This database contains references to journal articles, book reviews and some dissertations about the history of all parts of the world from 1450 on, excluding Canada and the United States. This will be your best bet to search for articles on the Haitian and French Revolutions.
Periodicals published between 1740 and 1940, including special interest and general magazines, literary and professional journals, children's and women's magazines and many other historically-significant periodicals. - Library can facilitate negotiating text-mining rights for this database for McGill faculty and students wishing to acquire the rights with their own research funds. Please contact Digital Scholarship Hub
Full-text database containing digitized regional and local newspapers published in Britain between the mid-eighteenth and mid-twentieth centuries. The content of this database is available for text-mining through Gale Digital Scholar Lab
Access to parts I-V, not part VI- Ireland, 1797-1950.
Based on the original Bibliotheca Americana bibliography of works by Joseph Sabin. this online collection contains books, pamphlets, serials and other works about the Americas, from the time of their discovery to the early 1900s. The content of this database is available for text-mining through Gale Digital Scholar Lab
Makes available all 1,450 volumes of the CO 5 series from The National Archives, UK, covering the period 1606 to 1822. CO 5 consists of the original correspondence between the British government and the governments of the American colonies, making it a uniquely rich resource for all historians of the period.
Text mining is permitted, but certain conditions apply. Please contact Digital Scholarship Hub
A database of graphic representations of the colonial Americas, from Hudson Bay to Tierra del Fuego, drawn entirely from primary sources printed or created between 1492 and ca. 1825. Created by the John Carter Brown Library, Brown University.
Contains published and unpublished items that document the relationships among peoples in North America from 1534 to 1850. The collection focuses on personal accounts and provides unique perspectives from all of the protagonists, including traders, slaves, missionaries, explorers, soldiers, native peoples, and officials, both men and women.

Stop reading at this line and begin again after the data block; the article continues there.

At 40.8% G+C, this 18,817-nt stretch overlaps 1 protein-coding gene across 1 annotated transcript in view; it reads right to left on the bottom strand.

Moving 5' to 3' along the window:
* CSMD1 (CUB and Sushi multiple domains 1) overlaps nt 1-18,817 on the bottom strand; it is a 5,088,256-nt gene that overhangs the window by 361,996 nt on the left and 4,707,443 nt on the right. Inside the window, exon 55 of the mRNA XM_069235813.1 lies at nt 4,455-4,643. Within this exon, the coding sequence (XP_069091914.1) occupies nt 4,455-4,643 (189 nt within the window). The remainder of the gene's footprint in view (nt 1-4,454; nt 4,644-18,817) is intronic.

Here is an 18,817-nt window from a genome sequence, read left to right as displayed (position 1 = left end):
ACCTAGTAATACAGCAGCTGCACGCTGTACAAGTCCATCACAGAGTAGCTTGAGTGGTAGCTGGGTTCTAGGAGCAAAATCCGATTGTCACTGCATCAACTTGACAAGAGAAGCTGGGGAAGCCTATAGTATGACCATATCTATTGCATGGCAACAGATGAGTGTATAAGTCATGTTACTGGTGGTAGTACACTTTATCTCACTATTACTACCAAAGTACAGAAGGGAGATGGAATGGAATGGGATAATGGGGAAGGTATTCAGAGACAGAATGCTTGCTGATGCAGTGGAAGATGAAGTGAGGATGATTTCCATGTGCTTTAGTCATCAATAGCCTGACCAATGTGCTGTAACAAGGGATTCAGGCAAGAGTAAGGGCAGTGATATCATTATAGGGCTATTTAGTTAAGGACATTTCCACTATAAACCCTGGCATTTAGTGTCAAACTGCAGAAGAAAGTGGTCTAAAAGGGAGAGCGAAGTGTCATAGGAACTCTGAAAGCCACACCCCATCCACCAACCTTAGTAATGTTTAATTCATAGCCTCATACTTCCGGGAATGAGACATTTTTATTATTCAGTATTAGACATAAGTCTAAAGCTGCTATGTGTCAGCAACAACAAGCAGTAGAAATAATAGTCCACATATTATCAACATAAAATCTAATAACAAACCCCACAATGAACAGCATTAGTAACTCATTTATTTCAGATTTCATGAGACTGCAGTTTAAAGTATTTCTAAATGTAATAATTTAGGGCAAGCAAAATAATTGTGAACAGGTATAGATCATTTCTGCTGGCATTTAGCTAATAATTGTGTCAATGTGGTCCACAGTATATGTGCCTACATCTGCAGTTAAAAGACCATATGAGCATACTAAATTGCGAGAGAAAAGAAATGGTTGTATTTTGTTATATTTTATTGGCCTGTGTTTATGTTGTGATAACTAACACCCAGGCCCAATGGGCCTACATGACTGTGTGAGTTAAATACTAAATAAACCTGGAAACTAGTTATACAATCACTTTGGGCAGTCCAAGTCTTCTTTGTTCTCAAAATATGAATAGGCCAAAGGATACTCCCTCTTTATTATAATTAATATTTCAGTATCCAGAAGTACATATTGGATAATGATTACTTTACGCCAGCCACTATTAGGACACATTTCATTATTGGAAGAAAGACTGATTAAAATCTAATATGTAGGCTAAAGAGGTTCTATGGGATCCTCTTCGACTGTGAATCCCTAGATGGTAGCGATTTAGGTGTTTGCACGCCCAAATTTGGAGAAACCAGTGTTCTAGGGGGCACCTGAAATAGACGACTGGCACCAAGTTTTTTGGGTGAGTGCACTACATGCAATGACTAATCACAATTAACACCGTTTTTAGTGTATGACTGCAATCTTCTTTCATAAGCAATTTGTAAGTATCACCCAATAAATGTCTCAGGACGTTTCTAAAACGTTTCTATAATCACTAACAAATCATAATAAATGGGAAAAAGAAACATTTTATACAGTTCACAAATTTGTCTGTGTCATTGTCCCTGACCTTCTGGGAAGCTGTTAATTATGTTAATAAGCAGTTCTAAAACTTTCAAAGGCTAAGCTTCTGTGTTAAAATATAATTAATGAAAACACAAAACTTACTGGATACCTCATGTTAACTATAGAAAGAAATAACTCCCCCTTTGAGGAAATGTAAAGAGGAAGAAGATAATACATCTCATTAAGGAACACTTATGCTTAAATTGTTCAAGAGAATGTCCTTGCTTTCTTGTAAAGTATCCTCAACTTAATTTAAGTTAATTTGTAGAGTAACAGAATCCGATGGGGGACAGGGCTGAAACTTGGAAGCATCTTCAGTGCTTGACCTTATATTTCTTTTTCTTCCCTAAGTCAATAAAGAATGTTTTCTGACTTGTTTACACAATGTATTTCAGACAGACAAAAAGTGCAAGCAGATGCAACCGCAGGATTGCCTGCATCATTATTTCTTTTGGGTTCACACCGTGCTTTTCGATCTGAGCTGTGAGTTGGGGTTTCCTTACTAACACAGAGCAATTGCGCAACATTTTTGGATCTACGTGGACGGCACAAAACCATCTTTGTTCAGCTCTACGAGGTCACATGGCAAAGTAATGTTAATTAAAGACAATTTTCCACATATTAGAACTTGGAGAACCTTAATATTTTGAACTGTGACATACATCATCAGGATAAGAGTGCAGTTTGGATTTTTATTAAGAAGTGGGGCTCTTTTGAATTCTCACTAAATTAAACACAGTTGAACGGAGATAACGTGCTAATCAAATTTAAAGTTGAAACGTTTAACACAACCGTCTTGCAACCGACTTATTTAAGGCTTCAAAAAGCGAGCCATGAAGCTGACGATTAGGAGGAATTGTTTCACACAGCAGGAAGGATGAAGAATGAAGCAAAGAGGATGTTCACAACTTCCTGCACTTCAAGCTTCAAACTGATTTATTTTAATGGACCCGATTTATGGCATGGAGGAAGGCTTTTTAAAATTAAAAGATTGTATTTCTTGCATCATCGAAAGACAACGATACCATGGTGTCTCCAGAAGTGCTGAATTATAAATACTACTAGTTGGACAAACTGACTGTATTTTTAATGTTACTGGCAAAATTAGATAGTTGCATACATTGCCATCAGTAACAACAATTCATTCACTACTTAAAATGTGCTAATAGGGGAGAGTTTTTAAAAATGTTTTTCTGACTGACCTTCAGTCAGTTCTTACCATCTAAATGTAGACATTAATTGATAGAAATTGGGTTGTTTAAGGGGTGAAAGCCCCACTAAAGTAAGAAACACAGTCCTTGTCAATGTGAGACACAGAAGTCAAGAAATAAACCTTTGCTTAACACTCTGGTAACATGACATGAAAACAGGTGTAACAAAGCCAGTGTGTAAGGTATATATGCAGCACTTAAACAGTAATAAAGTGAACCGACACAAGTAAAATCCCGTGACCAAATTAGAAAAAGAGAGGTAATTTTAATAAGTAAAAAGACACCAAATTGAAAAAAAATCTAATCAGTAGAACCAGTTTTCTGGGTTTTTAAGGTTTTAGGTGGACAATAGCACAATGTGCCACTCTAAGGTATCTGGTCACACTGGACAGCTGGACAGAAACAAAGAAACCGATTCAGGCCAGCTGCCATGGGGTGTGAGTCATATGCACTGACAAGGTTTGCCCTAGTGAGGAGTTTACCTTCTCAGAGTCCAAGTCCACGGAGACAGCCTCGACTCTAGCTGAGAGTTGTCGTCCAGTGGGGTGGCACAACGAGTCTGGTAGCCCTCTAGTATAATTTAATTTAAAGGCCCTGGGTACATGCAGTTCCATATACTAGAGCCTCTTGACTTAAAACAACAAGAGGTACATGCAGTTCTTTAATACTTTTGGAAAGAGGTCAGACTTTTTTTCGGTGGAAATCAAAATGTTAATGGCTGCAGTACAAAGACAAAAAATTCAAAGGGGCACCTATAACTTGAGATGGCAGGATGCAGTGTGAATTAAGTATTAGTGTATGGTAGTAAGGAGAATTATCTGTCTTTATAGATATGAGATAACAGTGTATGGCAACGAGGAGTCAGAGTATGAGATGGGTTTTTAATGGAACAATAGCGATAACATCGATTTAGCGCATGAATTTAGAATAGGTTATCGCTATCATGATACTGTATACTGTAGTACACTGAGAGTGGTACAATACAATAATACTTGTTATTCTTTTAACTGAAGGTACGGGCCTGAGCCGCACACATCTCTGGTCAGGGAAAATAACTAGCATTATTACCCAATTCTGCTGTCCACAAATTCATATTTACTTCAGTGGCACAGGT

The subcollection Southern Life, Slavery, and the Civil War consists of several modules:
-Slavery, the Slave Trade, and Law and Order in the 19th Century (1636-1880)
-Slavery and the Law (1775-1867)
Slavery and the Law features petitions on race, slavery, and free blacks that were submitted to state legislatures and county courthouses between 1775 and 1867.
-Slavery in Antebellum Southern Industries (1700-1896)
-Southern Life and African American History, 1775-1915, Plantations Records (4 parts)
Southern Plantation Records document the far-reaching impact of plantations on both the American South and the nation. Plantation records are both business records and personal papers because the plantation was both the business and the home for plantation owners.
Includes multiple sub-collections in broad subject areas like Civil Rights; Southern Life, Slavery, and the Civil War; American Indians and the American West; American Politics and Society; International Relations and Military Conflicts; Women's Studies; and Workers and Labor Unions
Bringing together primary source documents from archives and libraries across the Atlantic world, this resource allows students and researchers to explore and compare unique material relating to the complex subjects of slavery, abolition and social justice.
Service à compétence nationale installé à Aix-en-Provence depuis 1966, les Archives nationales d’outre-mer (ANOM) ont pour mission la conservation, la communication et la collecte des archives de l’expansion coloniale française.
The French literature collection of the John Carter Brown Library is of particular interest to those interested in political, social, and intellectual history and in the literature of travel. In addition to accounts by writers such as Cartier, Champlain, Thevet, Hennepin, and Tonti, the collection is strong in translations of French works in other languages. Semi-legendary and imaginary voyages hold particular interest. The library also holds a substantial collection of laws, decrees, and proclamations relating to France’s American possessions.
The John Carter Brown Library holds one of the world's great collections relating to Haiti. Our rare books, maps and newspapers tell the story of the founding of the French colony of Saint Domingue (once the most lucrative colony in the Americas), its demise through the Haitian Revolution (the world's only successful slave revolution) and the founding of Haiti in its place.
History as a discipline uses the Chicago Manual of Style (17th edition) for citations, and usually the Notes-Bibliography form. This requires creating properly formatted footnotes footnotes and a Bibliography for your assignments. Resources to understand the Chicago style of citations are included below.